Rightist Violence Consuming German University Town
GREIFSWALD, Germany (AP) _ Foreign students tend to stick together these days in this university town and try to avoid nighttime outings.
Last week, Greifswald was gripped by four nights of riots after neo-Nazis beat up a Moroccan student, tried to attack foreign students’ dormitories and rioted outside a student nightclub.
The foreigners, joined by some hard-core German leftists, fought back in four nights of street rumbles. Many now fear that more trouble lies ahead in this Baltic coast town of 68,000 that has become the latest site of the formerly Communist region’s neo-Nazi troubles.
Abdul Malik Shuqaaldin, a 22-year-old student from Yemen, says he hopes he’ll be able to ″survive″ long enough to get his medical degree.
Hamid Louzaoui, a Moroccon student, says the violence has kept him from concentrating on his physics courses.
″We always have to be ready, in case the skinheads invade our dormitories. We’re just plain afraid,″ the 24-year-old Louzaoui says.
Many of the 4,600 foreign students at eastern German universities come from Arab and other predominantly Muslim countries once courted by the Communist government in East Berlin. Back then, the students had the reputation of being favored and sometimes arrogant.
Today, those in Greifswald are targets of hatred. This is a city where 40 percent of the work force is either unemployed or working short shifts, and some natives are looking for scapegoats.
Shuqaaldin, who attends Ernst Moritz Arndt University, has managed to avoid the street battles.
″They (the rightists) have beaten up several of us. They’ve repeatedly tried to attack our dormitories,″ he says. ″They just don’t understand that we’re not taking jobs away from them.″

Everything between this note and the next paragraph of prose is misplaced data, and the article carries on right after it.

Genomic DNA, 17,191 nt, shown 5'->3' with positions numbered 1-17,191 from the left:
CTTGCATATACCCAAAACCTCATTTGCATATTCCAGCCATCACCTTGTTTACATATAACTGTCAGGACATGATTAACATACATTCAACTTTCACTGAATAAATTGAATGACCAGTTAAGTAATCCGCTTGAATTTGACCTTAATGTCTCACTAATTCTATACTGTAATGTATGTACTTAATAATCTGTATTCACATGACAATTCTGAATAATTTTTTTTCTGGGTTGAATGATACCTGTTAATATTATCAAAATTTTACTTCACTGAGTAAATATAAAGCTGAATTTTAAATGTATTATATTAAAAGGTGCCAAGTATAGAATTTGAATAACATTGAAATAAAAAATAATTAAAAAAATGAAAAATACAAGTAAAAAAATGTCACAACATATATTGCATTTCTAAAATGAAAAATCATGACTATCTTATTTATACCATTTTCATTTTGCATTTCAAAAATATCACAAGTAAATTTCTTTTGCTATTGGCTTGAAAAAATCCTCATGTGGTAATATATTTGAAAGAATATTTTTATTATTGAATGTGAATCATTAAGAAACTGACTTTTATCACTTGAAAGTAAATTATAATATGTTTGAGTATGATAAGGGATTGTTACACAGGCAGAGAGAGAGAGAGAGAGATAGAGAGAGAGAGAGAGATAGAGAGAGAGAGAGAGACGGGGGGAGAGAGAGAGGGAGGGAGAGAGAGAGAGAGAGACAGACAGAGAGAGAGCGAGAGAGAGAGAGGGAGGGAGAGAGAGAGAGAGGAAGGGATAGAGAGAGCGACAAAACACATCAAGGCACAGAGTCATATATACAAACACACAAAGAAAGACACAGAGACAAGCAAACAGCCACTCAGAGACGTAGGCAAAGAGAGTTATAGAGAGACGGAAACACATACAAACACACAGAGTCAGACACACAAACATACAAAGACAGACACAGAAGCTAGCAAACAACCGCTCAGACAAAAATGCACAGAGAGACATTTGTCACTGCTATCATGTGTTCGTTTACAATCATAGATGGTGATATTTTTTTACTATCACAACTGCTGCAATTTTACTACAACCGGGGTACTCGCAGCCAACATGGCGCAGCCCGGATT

Will he go on with the five more years of study needed to get his medical degree? Shuqaaldin replies, ″Yes, hopefully if I survive. You never know.″
He is among 309 foreigners enrolled at the prestigious school.
There has been no trouble from the 3,700 German students. Many support their foreign colleagues, and the student council has condemned the attacks against foreign students.
Abdoul el-Mahtouf, a 26-year-old engineering student from Morocco, pulled back his thick black hair to show an ugly scar he says was caused by an attack by a dozen roughnecks.
Mahtouf wants to pack up and head to western Germany to continue his studies, leaving behind what many Germans call ″the wild east.″
Small bands of young thugs roam the center of Greifswald, sometimes shouting at foreigners and harassing pedestrians.
A 16-year-old girl, identifying herself only as Nicole, says: ″We are against foreigners, they take away apartments and jobs.″
She and her 20-year-old friend Heiko proudly say they took part in the attempts to attack foreign students’ dormitories.
″The foreigners steal everything they can 3/8″ shouts Heiko, who sports tufts of blonde hair in the front and a shaven head in the back.
Heiko refused to give his last name.
At City Hall, Johannes Goerlich, the social services department chief, says he is worried that ″we have handed over the streets to troublemakers as though we’re paralyzed.″
Goerlich says the foreign students have their own violence-prone individuals but that he understands their fears.
In his view, German rightists are mostly young, disaffected young people manipulated by outside agitators.
″It’s an expression of the general social tension in the region. People are very unsure and they believe in easy slogans,″ Goerlich says.
Greifswald also has about 600 foreigners seeking political asylum, including Gypsies from Romania.
The local rightist extremists were attacking refugees in Greifswald before they targeted foreign students.